Millerite thumbnail mineral, Iowa.
Millerite is a sulfide mineral composed of nickel sulfide, with the chemical formula NiS. It belongs to the hexagonal crystal system and typically forms slender, needle-like crystals. These crystals are often grouped together in radial or sheaf-like aggregates, creating visually distinctive and delicate structures.
Thumbnail specimens of millerite are small-sized samples that showcase the unique and intricate needle-like crystals of this mineral. Measuring just a few centimeters in size, these specimens are highly valued by mineral collectors for their aesthetic appeal and the rarity of well-formed millerite crystals. The color of millerite can range from brass-yellow to a brassy brown, and its metallic luster adds to its visual allure.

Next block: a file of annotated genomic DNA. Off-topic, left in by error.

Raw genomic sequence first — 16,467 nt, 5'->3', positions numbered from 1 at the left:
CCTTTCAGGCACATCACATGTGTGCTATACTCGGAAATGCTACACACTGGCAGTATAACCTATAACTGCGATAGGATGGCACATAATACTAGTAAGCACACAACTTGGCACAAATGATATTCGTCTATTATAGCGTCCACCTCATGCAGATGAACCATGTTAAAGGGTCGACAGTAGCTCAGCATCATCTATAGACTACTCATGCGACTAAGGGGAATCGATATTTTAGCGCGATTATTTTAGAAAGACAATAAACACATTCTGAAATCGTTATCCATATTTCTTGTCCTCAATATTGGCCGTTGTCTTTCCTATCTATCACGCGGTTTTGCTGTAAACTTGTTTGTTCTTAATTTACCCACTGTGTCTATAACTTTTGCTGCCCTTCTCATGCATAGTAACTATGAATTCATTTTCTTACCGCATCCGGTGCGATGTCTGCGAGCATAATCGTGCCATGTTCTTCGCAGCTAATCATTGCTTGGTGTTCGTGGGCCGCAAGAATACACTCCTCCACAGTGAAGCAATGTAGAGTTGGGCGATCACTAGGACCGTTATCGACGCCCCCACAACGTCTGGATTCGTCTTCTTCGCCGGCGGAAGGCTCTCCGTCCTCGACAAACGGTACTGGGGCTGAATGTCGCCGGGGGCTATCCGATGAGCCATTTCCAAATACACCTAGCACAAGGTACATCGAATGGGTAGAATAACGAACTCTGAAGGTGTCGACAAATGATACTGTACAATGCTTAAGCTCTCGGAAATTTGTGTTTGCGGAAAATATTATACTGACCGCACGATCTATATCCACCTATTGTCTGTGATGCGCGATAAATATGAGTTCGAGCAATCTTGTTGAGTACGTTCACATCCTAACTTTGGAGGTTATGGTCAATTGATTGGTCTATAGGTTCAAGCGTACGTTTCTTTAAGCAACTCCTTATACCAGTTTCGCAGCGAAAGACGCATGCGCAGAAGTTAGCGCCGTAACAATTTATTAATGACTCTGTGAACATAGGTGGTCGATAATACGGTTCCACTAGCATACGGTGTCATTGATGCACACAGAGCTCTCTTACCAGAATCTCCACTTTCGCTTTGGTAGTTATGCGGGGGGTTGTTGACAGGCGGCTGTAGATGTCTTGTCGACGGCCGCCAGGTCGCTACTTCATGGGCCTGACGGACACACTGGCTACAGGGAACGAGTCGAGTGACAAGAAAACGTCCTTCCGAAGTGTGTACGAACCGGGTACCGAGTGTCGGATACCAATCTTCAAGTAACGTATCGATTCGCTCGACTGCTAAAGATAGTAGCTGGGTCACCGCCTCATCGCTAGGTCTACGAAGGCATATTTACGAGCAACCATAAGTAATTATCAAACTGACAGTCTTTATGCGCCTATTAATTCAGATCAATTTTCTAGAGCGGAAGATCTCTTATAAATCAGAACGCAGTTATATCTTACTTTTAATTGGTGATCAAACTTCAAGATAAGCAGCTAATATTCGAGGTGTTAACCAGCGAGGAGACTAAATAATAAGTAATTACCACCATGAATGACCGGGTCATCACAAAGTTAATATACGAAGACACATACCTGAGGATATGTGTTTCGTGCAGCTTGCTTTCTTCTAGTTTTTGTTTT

Millerite is commonly found in association with other sulfide minerals, often in hydrothermal veins, as well as in some sedimentary rocks. It forms under a range of geological conditions, including in serpentine deposits and in areas where hydrothermal activity has occurred.
Despite its captivating appearance, millerite can be sensitive to oxidation, which can alter its color and luster over time. As a nickel sulfide, it has been a source of nickel ore in some mining operations. However, due to its relative rarity and the fragile nature of its crystals, millerite is more commonly appreciated as a mineral specimen by collectors.
The small size of millerite thumbnails makes them convenient for display in mineral collections, allowing enthusiasts to appreciate the intricate beauty of these needle-like crystals. Care should be taken when handling these specimens to avoid damage to the delicate structures.